We are all familiar with the fact that St Peter was married before he was called by Jesus to become an apostle. The Gospel speaks about Peter’s mother-in-law being quite sick and Jesus coming to the house where he cured her. And then she served the men. Whether Peter had already lost his wife to death or not is questionable. Clement of Alexandria recorded a legend in which Peter and his wife met martyrdom at almost the same time. There is no record of Peter’s wife previous to Clement’s records. We will never know for sure on this side of life.
Pope Hormisdas (d. 523) was another married man. But we are pretty sure he was widowed. Previous to his becoming a deacon, he had been married and had a son who grew up to become a pope in his own right. Hormisdas was well known for his piety, his wealth and distinguished birth. He was one of the most notable clerics at the synod of Rome in 502 under the pope, Symmachus. At the Pope’s death, Hormisdas was consecrated and immediately began to clean up the last of the Laurentian schism, bringing adherents back to the fold. His largest project was to end the Acacian schism, separating the sees of Rome and Constantinople. In 519, peace between the two sees ended and a large celebration was held. But shortly after, some monks began to insist that only one of the Trinity was crucified. The pope ended the argument, suggesting that only those parts of their writing that was contrary to the teachings of the Church should be expunged.
Pope Adrian II (d. 872) married in his youth to a woman named Stephania, with whom he had a daughter. He was consecrated pope at an advanced age and they moved to the Lateran with him. However, they were kidnapped by Anastasius, the librarian and nephew of the bishop of Orte, and killed. During the five years of his papacy, Europe was chaotic, suffering from the fighting amongst Charlemagne’s successors. The bishop was a confidant of the emperor Louis II and kept Adrian under surveillance, making him submit to temporal authority.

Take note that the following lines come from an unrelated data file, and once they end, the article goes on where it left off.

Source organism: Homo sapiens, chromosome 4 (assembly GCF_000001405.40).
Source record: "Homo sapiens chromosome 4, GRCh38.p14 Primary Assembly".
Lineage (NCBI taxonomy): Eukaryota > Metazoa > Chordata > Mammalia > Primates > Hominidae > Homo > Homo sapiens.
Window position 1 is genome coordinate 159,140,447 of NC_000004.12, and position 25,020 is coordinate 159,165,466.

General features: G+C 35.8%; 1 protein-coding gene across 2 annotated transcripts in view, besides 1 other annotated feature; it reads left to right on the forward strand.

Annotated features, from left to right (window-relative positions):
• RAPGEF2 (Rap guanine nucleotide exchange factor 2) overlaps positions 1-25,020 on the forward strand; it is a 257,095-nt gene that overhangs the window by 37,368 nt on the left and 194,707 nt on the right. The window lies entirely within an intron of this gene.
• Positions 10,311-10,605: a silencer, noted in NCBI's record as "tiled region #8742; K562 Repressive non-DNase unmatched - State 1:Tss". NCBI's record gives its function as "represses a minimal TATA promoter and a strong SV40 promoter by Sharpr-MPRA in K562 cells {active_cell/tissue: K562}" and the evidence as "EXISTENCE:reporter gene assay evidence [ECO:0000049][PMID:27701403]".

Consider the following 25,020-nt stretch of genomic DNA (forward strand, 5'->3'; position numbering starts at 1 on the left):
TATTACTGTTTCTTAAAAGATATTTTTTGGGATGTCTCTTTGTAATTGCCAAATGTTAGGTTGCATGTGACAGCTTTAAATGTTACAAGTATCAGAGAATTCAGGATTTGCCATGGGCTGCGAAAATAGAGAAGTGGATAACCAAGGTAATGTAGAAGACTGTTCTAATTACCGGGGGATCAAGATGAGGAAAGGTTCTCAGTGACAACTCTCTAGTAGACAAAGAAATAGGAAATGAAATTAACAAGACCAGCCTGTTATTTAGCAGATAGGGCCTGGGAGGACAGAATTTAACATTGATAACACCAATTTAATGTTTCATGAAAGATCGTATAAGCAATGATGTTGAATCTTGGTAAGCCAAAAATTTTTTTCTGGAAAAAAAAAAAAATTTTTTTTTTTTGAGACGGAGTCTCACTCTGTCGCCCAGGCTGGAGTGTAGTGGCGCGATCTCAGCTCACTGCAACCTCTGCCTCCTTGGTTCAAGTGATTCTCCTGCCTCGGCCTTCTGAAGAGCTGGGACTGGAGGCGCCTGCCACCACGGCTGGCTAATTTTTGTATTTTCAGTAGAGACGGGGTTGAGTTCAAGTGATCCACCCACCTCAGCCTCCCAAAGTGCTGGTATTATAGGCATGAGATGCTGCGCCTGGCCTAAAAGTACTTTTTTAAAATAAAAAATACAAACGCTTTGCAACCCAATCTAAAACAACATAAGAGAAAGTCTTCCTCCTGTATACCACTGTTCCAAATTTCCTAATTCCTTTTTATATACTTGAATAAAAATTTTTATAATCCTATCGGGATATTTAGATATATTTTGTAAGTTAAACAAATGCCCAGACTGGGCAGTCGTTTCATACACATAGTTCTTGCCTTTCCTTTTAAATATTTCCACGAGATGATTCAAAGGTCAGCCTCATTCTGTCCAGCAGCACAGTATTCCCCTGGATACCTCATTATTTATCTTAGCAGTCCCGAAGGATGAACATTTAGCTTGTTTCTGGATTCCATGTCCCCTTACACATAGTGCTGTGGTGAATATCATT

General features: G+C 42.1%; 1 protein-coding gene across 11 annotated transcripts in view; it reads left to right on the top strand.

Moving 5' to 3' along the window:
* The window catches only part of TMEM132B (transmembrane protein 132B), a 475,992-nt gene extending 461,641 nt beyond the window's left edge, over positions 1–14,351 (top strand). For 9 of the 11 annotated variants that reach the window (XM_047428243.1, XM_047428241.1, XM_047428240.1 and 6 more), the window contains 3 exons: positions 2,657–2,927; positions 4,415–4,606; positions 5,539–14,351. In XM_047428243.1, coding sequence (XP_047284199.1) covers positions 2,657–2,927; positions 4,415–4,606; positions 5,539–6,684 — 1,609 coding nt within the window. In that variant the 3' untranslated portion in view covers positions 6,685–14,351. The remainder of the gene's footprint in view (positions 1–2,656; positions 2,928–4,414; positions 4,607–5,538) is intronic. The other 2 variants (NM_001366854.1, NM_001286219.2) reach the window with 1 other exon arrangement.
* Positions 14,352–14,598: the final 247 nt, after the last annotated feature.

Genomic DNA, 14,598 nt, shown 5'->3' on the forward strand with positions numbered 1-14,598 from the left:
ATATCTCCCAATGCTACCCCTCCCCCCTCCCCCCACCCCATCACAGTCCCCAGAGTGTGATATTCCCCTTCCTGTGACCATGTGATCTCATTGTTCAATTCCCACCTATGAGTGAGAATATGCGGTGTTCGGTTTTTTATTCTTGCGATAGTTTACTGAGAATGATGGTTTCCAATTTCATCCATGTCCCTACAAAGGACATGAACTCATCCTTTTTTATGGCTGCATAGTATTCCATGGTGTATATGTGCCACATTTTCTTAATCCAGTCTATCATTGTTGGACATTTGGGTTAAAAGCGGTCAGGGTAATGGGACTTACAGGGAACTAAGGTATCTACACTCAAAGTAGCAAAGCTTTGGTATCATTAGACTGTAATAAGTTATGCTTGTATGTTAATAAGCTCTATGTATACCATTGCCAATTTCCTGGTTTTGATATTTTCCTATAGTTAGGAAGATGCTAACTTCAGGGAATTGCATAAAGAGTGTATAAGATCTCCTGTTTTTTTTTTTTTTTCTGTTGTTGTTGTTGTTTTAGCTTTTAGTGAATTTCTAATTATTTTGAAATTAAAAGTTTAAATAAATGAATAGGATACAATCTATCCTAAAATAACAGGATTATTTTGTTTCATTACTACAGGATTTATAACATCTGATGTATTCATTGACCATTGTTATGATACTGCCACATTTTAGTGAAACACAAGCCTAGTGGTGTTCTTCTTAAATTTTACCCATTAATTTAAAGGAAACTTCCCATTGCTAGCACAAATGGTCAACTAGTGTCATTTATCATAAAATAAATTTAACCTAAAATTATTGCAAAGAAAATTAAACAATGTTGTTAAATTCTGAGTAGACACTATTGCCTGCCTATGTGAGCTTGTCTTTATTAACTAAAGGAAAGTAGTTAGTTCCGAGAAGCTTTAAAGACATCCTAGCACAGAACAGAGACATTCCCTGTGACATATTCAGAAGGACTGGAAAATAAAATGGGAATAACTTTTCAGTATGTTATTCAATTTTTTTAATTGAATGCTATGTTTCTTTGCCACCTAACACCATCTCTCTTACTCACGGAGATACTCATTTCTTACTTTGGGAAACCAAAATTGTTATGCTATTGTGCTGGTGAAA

Pope John XVII (d. 1003) was pope only seven months. He was married as a young man and had three sons who took Holy Orders, John, a bishop, Peter, a deacon and Andrew.
Pope Clement IV (d. 1268) was a Frenchman and was referred to as Guy le Gros (Guy the Fat). He married and was widowed young becoming the single father to two young girls. He left secular life after being a soldier and entered into Holy Orders. His daughters both joined the convent. Clement then became secretary to King Louis IX. His short papacy, only three years, was involved in politics. He helped Charles of Anjou, the French king’s brother, take over the rule of Naples. He renewed the condemnation of the Talmud. Clement and King James I of Aragon started negotiations with the Mongols although they never got very far. He also hired Thomas Aquinas as papal theologian, giving him more reknown.
No other popes are known to have been married and only Pope Adrian had a wife during his papacy, as far as we know. Eventually the Sacrament of Holy Orders was only opened to unmarried, celibate men.